The Australian
25 September 2002
Spies picked up reports on doomed asylum boat
Cameron Stewart

THE country's most secret intelligence agency, the Defence Signals Directorate, intercepted information on the doomed boat Siev X before it sailed and after it sank with the loss of 353 asylum-seekers.

But the Government's intelligence watchdog says the secret DSD intercepts could not have helped the Australian navy to prevent the sinking or save survivors.

New evidence presented to the children overboard inquiry also reveals that Coastwatch failed to tell defence chiefs about a warning it had received regarding Siev X's safety.

The inquiry heard previously that on the morning of October 20 -- as survivors were still clinging to wreckage -- Australian Federal Police agent Kylie Pratt told Coastwatch that she personally feared for the boat's safety.

Ms Pratt's comments were based on an AFP intelligence report from that morning that Siev X was small, badly overcrowded and had already set sail for Christmas Island.

But in answers to questions on notice this week, the Australian Defence Force said Coastwatch failed to pass on Ms Pratt's warnings.

'The advice (from Coastwatch) did not include a report of concern for increased risk to the vessel's safety,' the ADF said in its written response.

The failure of various government agencies to fully share their intelligence on Siev X contributed to the conclusions of military chiefs that the boat was not in danger.

These communication failures are expected to be highlighted and criticised in the committee's report to be released next month.

In written answers to the committee, the ADF admitted for the first time that the DSD intercepted communications relating to Siev X.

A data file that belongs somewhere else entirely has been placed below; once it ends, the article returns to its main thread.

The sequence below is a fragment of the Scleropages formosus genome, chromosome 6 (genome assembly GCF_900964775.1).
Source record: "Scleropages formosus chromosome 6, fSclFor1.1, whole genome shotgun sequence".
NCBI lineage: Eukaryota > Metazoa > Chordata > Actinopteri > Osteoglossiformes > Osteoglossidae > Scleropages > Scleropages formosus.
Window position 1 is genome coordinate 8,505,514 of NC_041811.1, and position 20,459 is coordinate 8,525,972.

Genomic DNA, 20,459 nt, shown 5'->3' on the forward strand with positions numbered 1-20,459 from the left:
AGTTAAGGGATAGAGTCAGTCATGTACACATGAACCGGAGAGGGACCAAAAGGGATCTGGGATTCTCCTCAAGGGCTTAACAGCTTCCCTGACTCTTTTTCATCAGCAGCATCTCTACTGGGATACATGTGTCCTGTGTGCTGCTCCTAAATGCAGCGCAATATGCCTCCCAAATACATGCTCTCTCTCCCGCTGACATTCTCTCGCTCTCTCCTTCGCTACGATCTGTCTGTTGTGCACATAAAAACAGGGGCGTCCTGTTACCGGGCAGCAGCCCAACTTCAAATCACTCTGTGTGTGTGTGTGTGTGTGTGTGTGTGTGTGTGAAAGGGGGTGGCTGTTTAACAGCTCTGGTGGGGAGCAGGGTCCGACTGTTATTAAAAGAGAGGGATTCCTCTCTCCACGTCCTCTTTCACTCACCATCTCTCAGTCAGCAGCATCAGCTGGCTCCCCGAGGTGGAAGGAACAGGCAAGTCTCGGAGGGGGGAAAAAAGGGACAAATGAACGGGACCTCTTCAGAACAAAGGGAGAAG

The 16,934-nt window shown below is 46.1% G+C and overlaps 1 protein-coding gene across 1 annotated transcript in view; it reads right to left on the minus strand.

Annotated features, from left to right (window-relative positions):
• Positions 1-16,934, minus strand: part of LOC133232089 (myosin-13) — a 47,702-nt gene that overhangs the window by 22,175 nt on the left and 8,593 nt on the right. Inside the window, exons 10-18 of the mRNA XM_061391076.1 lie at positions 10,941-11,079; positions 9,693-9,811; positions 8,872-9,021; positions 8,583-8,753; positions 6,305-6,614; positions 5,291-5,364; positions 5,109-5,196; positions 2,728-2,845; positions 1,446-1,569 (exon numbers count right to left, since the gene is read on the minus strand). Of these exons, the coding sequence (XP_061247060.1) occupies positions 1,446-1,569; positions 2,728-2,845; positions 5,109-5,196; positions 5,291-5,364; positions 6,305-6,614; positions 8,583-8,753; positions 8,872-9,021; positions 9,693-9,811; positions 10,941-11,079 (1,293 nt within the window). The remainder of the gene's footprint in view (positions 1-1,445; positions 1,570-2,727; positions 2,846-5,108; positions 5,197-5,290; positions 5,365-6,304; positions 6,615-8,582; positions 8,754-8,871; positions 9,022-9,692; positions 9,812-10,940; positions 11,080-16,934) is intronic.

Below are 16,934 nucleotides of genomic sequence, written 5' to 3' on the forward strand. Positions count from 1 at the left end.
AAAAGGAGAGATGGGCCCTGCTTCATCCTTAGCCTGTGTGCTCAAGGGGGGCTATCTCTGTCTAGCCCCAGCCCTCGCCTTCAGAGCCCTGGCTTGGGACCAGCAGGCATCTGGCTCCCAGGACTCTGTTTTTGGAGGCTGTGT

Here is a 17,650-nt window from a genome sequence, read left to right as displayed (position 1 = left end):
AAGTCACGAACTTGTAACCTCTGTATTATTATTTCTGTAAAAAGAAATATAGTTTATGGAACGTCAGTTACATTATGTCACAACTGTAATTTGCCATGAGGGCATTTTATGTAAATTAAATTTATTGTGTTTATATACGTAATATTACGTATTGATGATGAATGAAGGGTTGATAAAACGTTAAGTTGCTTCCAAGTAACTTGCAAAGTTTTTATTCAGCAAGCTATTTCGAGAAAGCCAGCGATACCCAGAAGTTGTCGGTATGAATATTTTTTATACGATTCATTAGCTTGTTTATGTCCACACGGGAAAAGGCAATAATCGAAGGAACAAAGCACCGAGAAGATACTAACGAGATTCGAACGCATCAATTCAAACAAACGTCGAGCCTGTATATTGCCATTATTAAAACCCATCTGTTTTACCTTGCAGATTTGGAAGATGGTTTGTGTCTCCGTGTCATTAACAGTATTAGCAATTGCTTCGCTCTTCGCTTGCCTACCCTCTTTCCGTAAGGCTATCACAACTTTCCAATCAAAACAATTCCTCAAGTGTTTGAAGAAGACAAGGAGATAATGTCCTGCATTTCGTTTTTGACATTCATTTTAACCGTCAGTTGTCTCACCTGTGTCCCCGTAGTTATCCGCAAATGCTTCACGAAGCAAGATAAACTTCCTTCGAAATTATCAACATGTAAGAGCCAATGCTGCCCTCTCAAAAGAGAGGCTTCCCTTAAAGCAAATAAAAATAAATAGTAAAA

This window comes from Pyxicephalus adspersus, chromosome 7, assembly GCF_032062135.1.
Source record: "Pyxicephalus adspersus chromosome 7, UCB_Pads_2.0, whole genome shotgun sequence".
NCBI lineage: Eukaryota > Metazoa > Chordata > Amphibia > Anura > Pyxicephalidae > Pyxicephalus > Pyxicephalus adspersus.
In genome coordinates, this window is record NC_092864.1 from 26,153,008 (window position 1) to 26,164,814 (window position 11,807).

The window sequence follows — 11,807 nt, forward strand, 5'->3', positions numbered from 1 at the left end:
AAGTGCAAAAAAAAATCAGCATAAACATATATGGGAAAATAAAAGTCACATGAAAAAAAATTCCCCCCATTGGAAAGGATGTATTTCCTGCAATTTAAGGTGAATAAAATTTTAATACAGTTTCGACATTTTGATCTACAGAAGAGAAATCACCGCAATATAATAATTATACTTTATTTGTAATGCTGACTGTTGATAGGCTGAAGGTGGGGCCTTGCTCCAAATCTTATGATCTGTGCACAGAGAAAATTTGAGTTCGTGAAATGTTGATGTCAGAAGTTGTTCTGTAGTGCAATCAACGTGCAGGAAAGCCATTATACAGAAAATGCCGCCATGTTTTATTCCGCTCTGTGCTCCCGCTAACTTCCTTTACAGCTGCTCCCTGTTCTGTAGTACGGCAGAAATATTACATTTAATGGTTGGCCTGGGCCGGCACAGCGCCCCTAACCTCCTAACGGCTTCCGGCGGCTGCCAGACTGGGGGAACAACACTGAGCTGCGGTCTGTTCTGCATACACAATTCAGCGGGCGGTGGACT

It said DSD issued 'a number' of reports on Siev X after it sank and 'several reports' relating to the preparations for the departure of a vessel 'which may or may not have been Siev X'.

The Government will not release the content of the DSD transcripts.

However, the intelligence watchdog, the Inspector-General for Intelligence and Security, Bill Blick, told the committee he had reviewed the DSD intelligence and did not believe 'it could have materially assisted the navy or Coastwatch to identify the whereabouts of the Siev X, prevent its sinking or assist in the recovery effort after it sank.'

Siev X is believed to have sunk some 60 nautical miles south of Java on October 19 after its engine stalled and it capsized.

If so, this would have been within the patrol zone of Australia's navy and air force which were combing the area as part of Operation Relex aimed at locating and deterring asylum-seeker vessels.

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